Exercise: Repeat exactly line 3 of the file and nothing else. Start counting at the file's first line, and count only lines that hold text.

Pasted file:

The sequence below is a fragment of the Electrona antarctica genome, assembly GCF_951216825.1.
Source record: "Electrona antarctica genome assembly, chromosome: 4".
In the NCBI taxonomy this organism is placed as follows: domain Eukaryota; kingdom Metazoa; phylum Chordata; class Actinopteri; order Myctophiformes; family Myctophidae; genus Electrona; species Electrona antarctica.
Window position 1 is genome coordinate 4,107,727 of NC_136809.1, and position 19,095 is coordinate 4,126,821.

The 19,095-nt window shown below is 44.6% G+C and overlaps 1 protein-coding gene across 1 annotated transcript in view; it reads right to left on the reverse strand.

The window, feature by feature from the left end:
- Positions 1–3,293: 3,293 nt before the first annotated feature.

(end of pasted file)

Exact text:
In the NCBI taxonomy this organism is placed as follows: domain Eukaryota; kingdom Metazoa; phylum Chordata; class Actinopteri; order Myctophiformes; family Myctophidae; genus Electrona; species Electrona antarctica.